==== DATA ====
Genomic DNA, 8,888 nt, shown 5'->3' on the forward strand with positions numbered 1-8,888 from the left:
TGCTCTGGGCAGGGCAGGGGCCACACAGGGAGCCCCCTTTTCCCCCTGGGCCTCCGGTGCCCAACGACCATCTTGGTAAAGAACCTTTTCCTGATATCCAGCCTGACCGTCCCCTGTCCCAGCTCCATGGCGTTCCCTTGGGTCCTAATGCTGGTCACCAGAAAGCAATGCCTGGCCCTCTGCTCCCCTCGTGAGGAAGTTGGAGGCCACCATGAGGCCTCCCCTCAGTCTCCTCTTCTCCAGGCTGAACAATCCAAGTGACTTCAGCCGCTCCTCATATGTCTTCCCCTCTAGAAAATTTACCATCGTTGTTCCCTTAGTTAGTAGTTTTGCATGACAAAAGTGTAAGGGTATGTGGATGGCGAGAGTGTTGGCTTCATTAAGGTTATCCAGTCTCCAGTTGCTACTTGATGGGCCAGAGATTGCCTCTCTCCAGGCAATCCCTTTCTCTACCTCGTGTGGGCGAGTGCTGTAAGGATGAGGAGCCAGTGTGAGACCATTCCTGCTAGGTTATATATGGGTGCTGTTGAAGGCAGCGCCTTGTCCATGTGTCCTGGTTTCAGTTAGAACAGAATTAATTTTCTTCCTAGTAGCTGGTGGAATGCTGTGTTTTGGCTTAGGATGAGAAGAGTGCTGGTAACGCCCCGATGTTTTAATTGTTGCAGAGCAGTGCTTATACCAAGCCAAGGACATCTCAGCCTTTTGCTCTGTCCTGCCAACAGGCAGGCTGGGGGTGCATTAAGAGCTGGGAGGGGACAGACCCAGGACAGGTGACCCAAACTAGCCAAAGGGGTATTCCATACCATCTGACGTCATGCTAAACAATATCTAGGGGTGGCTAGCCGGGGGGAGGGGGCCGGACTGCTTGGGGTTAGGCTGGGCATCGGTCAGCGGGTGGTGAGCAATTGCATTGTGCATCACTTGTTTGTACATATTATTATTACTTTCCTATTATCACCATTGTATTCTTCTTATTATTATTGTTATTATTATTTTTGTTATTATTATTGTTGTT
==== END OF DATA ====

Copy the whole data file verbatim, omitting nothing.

Genomic DNA, 8,888 nt, shown 5'->3' on the forward strand with positions numbered 1-8,888 from the left:
TGCTCTGGGCAGGGCAGGGGCCACACAGGGAGCCCCCTTTTCCCCCTGGGCCTCCGGTGCCCAACGACCATCTTGGTAAAGAACCTTTTCCTGATATCCAGCCTGACCGTCCCCTGTCCCAGCTCCATGGCGTTCCCTTGGGTCCTAATGCTGGTCACCAGAAAGCAATGCCTGGCCCTCTGCTCCCCTCGTGAGGAAGTTGGAGGCCACCATGAGGCCTCCCCTCAGTCTCCTCTTCTCCAGGCTGAACAATCCAAGTGACTTCAGCCGCTCCTCATATGTCTTCCCCTCTAGAAAATTTACCATCGTTGTTCCCTTAGTTAGTAGTTTTGCATGACAAAAGTGTAAGGGTATGTGGATGGCGAGAGTGTTGGCTTCATTAAGGTTATCCAGTCTCCAGTTGCTACTTGATGGGCCAGAGATTGCCTCTCTCCAGGCAATCCCTTTCTCTACCTCGTGTGGGCGAGTGCTGTAAGGATGAGGAGCCAGTGTGAGACCATTCCTGCTAGGTTATATATGGGTGCTGTTGAAGGCAGCGCCTTGTCCATGTGTCCTGGTTTCAGTTAGAACAGAATTAATTTTCTTCCTAGTAGCTGGTGGAATGCTGTGTTTTGGCTTAGGATGAGAAGAGTGCTGGTAACGCCCCGATGTTTTAATTGTTGCAGAGCAGTGCTTATACCAAGCCAAGGACATCTCAGCCTTTTGCTCTGTCCTGCCAACAGGCAGGCTGGGGGTGCATTAAGAGCTGGGAGGGGACAGACCCAGGACAGGTGACCCAAACTAGCCAAAGGGGTATTCCATACCATCTGACGTCATGCTAAACAATATCTAGGGGTGGCTAGCCGGGGGGAGGGGGCCGGACTGCTTGGGGTTAGGCTGGGCATCGGTCAGCGGGTGGTGAGCAATTGCATTGTGCATCACTTGTTTGTACATATTATTATTACTTTCCTATTATCACCATTGTATTCTTCTTATTATTATTGTTATTATTATTTTTGTTATTATTATTGTTGTT